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By Mike Myatt, Chief Strategy Officer, N2growth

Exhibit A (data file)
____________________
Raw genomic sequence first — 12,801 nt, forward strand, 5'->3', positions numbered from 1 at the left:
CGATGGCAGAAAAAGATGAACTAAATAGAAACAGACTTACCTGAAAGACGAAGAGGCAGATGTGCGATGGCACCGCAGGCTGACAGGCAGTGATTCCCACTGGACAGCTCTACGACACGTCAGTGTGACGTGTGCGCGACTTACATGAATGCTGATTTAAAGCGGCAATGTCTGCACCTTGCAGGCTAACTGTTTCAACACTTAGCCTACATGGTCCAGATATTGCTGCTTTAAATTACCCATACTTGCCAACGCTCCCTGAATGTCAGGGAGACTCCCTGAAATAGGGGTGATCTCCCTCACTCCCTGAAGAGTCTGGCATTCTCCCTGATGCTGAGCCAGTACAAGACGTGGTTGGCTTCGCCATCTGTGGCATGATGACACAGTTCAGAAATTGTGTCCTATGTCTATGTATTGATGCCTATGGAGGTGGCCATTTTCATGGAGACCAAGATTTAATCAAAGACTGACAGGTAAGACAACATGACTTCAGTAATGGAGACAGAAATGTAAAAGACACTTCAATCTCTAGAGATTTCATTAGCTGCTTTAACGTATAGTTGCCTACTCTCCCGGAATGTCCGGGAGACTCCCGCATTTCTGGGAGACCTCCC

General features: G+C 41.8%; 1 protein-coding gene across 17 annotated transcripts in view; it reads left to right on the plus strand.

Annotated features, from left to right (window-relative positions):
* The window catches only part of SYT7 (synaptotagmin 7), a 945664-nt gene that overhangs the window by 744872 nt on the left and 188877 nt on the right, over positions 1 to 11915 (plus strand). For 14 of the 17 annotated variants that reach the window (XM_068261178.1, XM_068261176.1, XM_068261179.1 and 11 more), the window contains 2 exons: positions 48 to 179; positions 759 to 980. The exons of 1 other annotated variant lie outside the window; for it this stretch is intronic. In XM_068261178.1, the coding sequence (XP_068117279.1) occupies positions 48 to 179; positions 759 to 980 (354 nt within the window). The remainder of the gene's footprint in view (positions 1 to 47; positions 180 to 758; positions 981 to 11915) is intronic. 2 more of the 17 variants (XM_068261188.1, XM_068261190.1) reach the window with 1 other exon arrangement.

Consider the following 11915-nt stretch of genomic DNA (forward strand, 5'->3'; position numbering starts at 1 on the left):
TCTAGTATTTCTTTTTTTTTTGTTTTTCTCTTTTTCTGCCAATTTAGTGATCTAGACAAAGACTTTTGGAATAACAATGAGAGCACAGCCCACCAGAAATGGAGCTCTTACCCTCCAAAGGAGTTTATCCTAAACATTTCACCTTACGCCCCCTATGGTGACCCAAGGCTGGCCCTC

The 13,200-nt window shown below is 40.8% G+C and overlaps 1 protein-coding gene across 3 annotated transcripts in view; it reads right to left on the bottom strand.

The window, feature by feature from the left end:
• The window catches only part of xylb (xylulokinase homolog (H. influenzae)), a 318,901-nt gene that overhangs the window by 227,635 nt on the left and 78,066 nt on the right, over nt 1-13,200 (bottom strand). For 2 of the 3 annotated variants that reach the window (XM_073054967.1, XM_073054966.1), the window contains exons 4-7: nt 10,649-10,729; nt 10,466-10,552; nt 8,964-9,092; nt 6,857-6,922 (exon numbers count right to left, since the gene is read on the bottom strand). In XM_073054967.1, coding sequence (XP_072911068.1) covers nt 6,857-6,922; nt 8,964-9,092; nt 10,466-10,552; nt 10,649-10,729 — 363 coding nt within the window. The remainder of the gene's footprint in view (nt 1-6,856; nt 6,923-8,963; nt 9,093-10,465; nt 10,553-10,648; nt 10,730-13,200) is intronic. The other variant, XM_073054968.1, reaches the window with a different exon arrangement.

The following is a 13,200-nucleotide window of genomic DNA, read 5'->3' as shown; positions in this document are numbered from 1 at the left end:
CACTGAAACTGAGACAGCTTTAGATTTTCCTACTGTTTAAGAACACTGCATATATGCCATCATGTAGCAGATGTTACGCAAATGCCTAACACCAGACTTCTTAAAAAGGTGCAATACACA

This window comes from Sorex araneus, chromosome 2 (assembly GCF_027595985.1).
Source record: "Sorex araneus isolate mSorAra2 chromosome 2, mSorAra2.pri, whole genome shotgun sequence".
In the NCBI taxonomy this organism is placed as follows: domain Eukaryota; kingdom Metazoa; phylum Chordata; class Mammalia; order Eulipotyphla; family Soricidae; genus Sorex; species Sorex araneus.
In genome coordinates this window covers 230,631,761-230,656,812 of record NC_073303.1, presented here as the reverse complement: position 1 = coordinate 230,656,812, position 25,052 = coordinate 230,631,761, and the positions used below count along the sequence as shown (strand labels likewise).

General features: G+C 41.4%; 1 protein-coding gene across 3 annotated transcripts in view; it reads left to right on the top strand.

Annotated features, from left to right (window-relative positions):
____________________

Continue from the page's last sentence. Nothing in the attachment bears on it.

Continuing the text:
What really causes businesses to fail? These tough recessionary times have many pondering the answer to this question as we watch businesses fail on a daily basis. I don’t believe there’s too much debate among “the experts” that the most frequently cited cause of business failure is a lack of capital. While the recent events in the capital markets might lead you to believe it’s true, capital while clearly a nice luxury, isn’t a necessity (here I go picking on “the experts” again). You see, I have witnessed well capitalized ventures fail miserably, and severely under-capitalized ventures eventually grow into category dominant brands. A lack of capital can provide a socially acceptable excuse for business failure, but it is not the reason businesses fail. That being said, the unfortunate reality is that well more than 50% of all new business ventures fail within the first three years, and especially during tough economic times, many mature, even once category dominant companies fail over time. In today’s post I’ll share my opinion as to the real number one reason why businesses fail…Let’s begin by putting a fork in the lack of capital excuse…While it may be every entrepreneur’s fantasy to launch their business with 5 years operating reserves in the bank, the reality is that this very rarely happens. Additionally, it is not really the amount of capital a venture secures, but rather the relationship between the amount of capital raised and identified capital requirements…as we’ve all watched in recent months, the real issue is not how much capital you have, but rather how effectively the capital is deployed and managed.I would go so far as to say that well capitalized start-ups may have a higher mortality rate than their thinly capitalized counterparts. When capital is a scarce commodity, each spending or investment decision tends to be made with great care. A lack of capital forces entrepreneurs to prioritize their decisions, and to focus their efforts on high impact areas. Well capitalized ventures on the other hand often make ill-advised decisions, and frivolous expenditures that lower margins and increase commitments to overhead creating unnecessary operational burdens on the enterprise.The reality is that you can ask 10 different people why businesses fail, and you’ll likely receive 10 different answers. While each answer could well be a contributing factor to the demise of a business venture, there is in my opinion one singular cause for all business failures…a lack of sound leadership. When I refer to leadership in today’s context, I’m pointing specifically to executive leadership as represented by the entrepreneur or CEO. In the 10 points listed below I’ll examine some of the more common reasons attributed to business failure, and I’ll likewise assess the roles and responsibilities of leadership as they pertain to the following reasons:

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